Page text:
The claim that an information revolution is underway is scrutinized in this paper. Particular attention is given to the notions that new information technology will radically increase human choice and rationality in decision-making. The literature on informatics and technology is selectively reviewed in order to determine whether (1) the present use of technology seems to predict an increased choice and rationality in the future; (2) earlier technologies have had this effect; and (3) past social predictions of this type have proven (...) generally correct. We reach a mixed or negative conclusion in every case. Although the possibility of an information revolution cannot be dismissed, neither can it be readily accepted at this point unless we significantly diminish what is normally meant by a ‘revolution’. (shrink)
This study reanalyses data on migrants to Alberta, collected by Statistics Canada in a 1980 Labour Force Survey. The findings indicate that migrant men are gainers and migrant women, particularly migrant wives are the losers from such movement, even during a period of relative economic prosperity in the Province. Women's occupational status tends to improve with time spent in the new labour force. However there is a failure to return to occupational statuses enjoyed before the move. This means, first, that (...) male and female workers are more sex-differentiated after the move than before it; second, that migrant women, especially wives, enjoy fewer occupational returns on their educational investment than migrant men; third, that the balance of economic contribution, and possibly therefore influence, within a migrant household is shifted towards greater male dominance by the move.It is to be emphasized that each of these findings is to be regarded as tentative pending the completion of further analyses on this and three related data sets. In particular the analysis of household level data will be critical in assessing any hypotheses about family power before and after the move. (shrink)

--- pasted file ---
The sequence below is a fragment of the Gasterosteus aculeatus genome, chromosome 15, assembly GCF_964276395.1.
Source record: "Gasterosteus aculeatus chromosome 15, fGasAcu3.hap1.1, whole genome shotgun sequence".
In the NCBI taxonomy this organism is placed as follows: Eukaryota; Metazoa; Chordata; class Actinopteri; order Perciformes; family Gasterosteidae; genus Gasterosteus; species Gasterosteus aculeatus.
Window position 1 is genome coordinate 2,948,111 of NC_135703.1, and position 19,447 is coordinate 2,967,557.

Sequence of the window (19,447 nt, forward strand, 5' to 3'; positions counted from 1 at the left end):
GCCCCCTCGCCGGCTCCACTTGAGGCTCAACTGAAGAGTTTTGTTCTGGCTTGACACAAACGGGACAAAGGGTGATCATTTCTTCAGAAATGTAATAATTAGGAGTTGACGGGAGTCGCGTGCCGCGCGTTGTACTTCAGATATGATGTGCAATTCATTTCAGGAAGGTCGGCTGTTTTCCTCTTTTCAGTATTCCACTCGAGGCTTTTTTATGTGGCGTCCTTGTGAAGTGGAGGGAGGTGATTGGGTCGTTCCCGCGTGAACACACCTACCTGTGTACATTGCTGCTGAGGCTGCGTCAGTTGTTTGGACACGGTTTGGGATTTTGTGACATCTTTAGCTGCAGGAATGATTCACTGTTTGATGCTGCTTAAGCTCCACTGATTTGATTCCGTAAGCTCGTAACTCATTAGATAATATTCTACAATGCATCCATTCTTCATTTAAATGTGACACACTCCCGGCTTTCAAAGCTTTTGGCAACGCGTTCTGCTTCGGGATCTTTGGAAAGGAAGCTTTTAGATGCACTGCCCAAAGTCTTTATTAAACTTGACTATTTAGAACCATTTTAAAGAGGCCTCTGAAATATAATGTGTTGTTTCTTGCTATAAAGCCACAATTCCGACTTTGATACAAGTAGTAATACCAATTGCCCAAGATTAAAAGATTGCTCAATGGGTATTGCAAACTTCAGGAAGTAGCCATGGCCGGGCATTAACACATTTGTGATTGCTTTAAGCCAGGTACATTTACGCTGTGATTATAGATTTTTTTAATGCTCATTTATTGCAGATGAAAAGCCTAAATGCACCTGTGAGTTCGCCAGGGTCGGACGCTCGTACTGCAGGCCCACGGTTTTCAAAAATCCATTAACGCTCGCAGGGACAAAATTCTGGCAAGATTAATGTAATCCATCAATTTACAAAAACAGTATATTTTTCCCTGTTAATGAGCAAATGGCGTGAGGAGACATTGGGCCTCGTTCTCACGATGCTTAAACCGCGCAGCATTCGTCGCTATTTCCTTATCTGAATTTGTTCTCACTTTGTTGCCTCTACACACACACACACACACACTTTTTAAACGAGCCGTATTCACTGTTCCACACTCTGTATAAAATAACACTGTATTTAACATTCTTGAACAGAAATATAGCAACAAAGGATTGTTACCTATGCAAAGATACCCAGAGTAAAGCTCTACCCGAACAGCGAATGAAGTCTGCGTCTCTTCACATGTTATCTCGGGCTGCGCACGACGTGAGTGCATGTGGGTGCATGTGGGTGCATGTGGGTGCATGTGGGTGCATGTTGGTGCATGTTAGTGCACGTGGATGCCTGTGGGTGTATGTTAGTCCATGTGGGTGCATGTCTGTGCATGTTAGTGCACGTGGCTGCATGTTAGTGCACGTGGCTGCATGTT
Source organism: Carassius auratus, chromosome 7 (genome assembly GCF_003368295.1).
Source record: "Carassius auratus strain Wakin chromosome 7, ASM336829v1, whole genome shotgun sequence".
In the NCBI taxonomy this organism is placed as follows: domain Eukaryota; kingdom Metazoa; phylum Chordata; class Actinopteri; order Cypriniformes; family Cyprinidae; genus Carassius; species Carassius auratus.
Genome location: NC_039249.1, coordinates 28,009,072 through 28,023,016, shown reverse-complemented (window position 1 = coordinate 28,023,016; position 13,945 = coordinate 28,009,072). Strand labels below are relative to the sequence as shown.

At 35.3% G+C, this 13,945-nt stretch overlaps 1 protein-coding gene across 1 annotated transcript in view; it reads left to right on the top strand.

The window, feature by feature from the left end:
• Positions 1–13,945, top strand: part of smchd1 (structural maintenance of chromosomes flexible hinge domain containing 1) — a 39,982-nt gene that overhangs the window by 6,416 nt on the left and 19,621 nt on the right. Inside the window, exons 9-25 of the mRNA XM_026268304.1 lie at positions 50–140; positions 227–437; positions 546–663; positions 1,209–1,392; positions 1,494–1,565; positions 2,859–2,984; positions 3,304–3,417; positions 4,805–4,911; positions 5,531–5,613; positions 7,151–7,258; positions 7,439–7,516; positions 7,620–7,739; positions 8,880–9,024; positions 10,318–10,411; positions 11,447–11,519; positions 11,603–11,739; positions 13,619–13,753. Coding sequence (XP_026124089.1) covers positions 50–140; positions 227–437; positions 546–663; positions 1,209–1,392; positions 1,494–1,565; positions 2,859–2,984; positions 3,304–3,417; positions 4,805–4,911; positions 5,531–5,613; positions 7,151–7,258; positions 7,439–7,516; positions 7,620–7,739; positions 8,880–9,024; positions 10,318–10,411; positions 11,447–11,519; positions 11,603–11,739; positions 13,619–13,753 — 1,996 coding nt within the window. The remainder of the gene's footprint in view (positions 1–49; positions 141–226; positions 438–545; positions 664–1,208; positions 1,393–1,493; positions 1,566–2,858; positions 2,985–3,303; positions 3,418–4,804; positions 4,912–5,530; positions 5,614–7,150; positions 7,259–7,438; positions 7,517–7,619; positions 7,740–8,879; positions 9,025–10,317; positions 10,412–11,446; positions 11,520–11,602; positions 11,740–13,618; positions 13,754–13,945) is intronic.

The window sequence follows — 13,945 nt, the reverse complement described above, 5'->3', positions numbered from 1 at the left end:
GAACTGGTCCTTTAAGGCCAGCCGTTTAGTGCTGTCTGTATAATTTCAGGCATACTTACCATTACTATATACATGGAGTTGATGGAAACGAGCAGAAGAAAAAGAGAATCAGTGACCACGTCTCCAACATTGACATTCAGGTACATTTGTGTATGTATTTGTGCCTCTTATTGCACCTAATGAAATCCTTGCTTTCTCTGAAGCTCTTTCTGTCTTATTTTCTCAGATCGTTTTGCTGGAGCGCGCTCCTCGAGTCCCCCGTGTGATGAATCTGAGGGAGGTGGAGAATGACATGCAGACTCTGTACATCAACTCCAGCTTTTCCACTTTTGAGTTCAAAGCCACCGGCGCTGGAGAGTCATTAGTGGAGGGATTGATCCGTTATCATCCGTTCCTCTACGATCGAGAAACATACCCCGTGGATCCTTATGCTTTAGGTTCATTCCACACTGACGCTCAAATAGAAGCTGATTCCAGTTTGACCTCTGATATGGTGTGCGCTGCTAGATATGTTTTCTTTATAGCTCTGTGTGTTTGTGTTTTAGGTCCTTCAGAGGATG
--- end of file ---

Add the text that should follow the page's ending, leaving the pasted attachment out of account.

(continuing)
There are good reasons to think that at least a part of Hume's project in the ‘The natural history of religion’ was to buttress a philosophical critique of the reasonableness of religious belief undertaken in other works, and to attack a fundamentalist account of the history of religion and the foundations of morality. But there are also problems with supposing that Hume intended to achieve either of these goals. I argue that two problems in particular – accounting for Hume's neglect (...) of revelation, and accounting for his remarks on the ‘invincibility’ of the reasons for ‘genuine theism’ – can only be resolved by recognizing that Hume's purposes in ‘The natural history’ were not fundamentally critical. If I am right, Hume's purpose was mainly to explain why ‘false’ or ‘adulterate’ forms of religious belief are so widespread and so influential. (shrink)